Kristaps Porzingis and LeBron James are in an elite club. They're the only players in NBA history to amass 1,000 rebounds, 150 made 3s and 100 blocks in their first two seasons. The list of players who've compiled 2,000 points, 1,000 rebounds, 250 blocks and 100 made 3-pointers in their first two seasons is even smaller.
It's only Porzingis. That's it. Maybe it's that unique profile -- a never-seen-before blend of height, shooting and shot-blocking -- that has landed Porzingis at No. 22 in ESPN's #NBArank. Does he deserve to be ranked in the top 25 at this point in his career? That's certainly up for debate. Porzingis is surrounded by the likes of Klay Thompson (19), Gordon Hayward (20), Mike Conley (23) and Blake Griffin (24) on the list. Reasonable people can disagree as to whether he deserves to be in the same sentence as those stars. His numbers last season were solid (18.1 PPG, 7.2 RPG) but not spectacular.
But if the 22-year-old makes the kind of leap that the Knicks are hoping for this season, his ranking might seem more appropriate in a few months. Porzingis made significant increases in field goal percentage and per-game scoring from Year 1 to Year 2, so there's reason to believe he can make a similar jump this season. Can he make the kind of jump that puts him in the league's 95th percentile? That probably depends on his pecking order in the Knicks' offense. Last year, Porzingis ranked third in usage behind Carmelo Anthony and Derrick Rose. It seems, at this point, as if Anthony will be with the Knicks through at least the early part of the season. And as long as Anthony is in New York, Porzingis won't be the Knicks' clear No. 1 scoring option.
That idea might upset some Knicks fans who want to see a slow rebuild around Porzingis and the young core in New York. But there are people around the league who believe that Porzingis could be better off playing with Anthony -- or another No. 1 scorer -- for at least one more season.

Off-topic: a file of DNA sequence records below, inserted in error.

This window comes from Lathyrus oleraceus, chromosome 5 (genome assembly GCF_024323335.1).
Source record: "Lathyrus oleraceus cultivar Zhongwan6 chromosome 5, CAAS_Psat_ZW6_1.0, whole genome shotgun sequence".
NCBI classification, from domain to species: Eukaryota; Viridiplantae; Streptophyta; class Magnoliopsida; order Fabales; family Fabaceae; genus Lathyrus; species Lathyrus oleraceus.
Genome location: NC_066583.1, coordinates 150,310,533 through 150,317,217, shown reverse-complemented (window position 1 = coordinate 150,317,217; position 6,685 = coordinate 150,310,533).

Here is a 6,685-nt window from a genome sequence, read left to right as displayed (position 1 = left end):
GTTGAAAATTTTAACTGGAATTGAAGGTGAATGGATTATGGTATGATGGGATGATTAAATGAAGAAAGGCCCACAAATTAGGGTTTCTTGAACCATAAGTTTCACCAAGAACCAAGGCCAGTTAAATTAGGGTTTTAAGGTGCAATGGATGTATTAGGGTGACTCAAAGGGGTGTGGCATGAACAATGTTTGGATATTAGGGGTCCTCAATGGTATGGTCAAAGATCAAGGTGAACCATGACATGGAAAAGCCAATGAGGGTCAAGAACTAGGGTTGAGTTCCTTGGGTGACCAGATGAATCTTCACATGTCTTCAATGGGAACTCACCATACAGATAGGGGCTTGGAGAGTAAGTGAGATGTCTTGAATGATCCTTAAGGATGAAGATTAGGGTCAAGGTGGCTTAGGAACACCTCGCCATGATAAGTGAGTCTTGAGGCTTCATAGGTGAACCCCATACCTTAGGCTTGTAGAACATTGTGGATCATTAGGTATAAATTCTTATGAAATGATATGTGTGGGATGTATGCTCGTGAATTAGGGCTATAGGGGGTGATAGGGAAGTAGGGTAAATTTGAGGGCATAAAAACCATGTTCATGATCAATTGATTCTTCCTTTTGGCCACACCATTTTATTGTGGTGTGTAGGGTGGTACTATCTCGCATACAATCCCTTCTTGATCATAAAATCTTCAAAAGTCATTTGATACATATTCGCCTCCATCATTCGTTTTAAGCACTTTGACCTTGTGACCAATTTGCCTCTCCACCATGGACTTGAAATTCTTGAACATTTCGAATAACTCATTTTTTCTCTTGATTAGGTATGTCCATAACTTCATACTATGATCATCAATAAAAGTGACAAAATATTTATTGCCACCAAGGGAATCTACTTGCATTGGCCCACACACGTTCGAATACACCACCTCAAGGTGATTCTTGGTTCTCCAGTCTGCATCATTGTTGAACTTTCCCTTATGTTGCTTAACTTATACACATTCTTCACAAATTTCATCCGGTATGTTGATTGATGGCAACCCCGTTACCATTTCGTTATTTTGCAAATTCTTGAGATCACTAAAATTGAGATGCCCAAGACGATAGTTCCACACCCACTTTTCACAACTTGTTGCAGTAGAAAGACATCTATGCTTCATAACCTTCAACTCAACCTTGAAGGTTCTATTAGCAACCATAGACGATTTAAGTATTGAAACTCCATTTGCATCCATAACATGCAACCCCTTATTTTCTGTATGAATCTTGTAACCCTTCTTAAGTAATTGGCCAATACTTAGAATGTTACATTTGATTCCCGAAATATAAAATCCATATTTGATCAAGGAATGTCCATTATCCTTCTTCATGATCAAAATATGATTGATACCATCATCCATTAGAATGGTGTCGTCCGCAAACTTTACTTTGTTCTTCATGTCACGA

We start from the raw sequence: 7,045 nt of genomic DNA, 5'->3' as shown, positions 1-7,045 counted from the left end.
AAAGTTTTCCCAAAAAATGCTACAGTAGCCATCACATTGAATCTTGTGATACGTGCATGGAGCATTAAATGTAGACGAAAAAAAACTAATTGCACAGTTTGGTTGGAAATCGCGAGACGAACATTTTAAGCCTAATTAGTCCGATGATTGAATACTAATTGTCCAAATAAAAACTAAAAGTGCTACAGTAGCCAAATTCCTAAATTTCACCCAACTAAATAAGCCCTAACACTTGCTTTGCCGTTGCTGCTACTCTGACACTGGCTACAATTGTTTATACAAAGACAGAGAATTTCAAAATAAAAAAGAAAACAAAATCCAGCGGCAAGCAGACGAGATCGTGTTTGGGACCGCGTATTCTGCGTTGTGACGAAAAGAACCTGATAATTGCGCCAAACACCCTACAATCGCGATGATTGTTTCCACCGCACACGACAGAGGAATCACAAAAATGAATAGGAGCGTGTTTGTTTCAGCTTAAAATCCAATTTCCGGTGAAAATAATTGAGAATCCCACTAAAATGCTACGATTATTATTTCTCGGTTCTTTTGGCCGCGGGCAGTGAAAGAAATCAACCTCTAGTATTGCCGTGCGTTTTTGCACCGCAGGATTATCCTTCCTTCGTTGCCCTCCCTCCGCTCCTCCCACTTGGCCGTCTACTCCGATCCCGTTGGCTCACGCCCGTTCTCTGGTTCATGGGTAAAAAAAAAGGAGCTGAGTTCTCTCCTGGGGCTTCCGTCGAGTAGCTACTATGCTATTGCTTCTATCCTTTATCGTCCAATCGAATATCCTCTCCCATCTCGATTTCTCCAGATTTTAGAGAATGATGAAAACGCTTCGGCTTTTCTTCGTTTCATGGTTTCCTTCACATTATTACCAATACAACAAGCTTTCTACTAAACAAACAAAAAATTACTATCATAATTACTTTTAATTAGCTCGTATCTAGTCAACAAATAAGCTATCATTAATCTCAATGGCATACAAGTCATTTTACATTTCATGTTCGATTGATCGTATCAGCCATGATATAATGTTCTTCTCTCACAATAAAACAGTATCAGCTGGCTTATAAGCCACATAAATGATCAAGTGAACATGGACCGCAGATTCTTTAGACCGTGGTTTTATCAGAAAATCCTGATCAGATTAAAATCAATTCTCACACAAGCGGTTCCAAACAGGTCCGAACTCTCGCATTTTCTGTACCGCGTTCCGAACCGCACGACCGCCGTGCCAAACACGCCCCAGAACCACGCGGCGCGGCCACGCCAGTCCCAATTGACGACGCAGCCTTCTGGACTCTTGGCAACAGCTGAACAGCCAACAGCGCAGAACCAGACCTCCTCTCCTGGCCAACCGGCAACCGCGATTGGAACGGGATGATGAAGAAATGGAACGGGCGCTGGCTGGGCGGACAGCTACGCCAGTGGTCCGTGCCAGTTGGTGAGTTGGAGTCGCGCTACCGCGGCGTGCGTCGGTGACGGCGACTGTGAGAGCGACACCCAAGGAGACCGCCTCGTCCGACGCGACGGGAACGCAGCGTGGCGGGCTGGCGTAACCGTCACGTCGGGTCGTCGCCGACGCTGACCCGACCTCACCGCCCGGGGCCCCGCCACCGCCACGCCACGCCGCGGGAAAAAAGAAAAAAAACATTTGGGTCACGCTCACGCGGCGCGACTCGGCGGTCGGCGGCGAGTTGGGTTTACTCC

Doing so would give him more time to develop before he faces the nightly focus of NBA defenses. It would also shield him from the scrutiny that comes with being the face of the Knicks. If and when Anthony is traded, Porzingis will become the primary target for opposing defenses. Is he ready for that task? Last year, New York went 1-5 when Porzingis was in the lineup and Anthony wasn't. As FiveThirtyEight's Chris Herring pointed out earlier this week, the Knicks were a bottom-five offense when Porzingis was on the floor without Anthony.
Porzingis' individual numbers weren't bad when Anthony was out (14.6 points and 5.6 rebounds per game, 45 percent shooting). But it would be understandable if, based on last season, people wondered whether Porzingis was ready to assume a leading role for the Knicks. The numbers above, though, need some further context:
1. The Knicks won only 31 games last season, so it's not as if Porzingis was surrounded by elite talent when Anthony was out.
2. The club was also running the triangle offense -- an approach that many said hindered the team's ability on that end of the floor. It's reasonable to think that Jeff Hornacek's offense this season will give Porzingis some easier looks at the basket. Just as they did last season, Hornacek and the Knicks want to push the pace this season and, per league sources, would like to see Porzingis at center more frequently (he spent roughly 20 percent of his minutes at center last season, per 82games.com).
3. It looks as if Porzingis has added significant muscle to his frame this offseason, one of his stated goals heading into the summer. So he might be better equipped to hold position in the post and to handle the grueling nature of an 82-game season (Porzingis has missed an average of 13 games per season over the past two years.)
Also worth noting: Porzingis thrived as the No. 1 option for the Latvian national team in the European Championships, scoring 23.6 points in 27 minutes and shooting 53 percent from the field. He led the tournament in blocks per game (1.9) -- though ranked just 20th in rebounding (5.9 per game).
Can Porzingis' Eurobasket success translate to the NBA? That's difficult to predict.
Some players' strong Eurobasket numbers have been a precursor to good NBA campaigns. Goran Dragic finished in the top five in scoring and assists in the 2013 tournament and won the NBA's Most Improved Player award in the following season.
Can Porzingis follow a similar path? It's certainly possible. Can he establish himself as one of the top 25 players in the NBA? That's another intriguing question, and one we'll have an answer to in the coming months.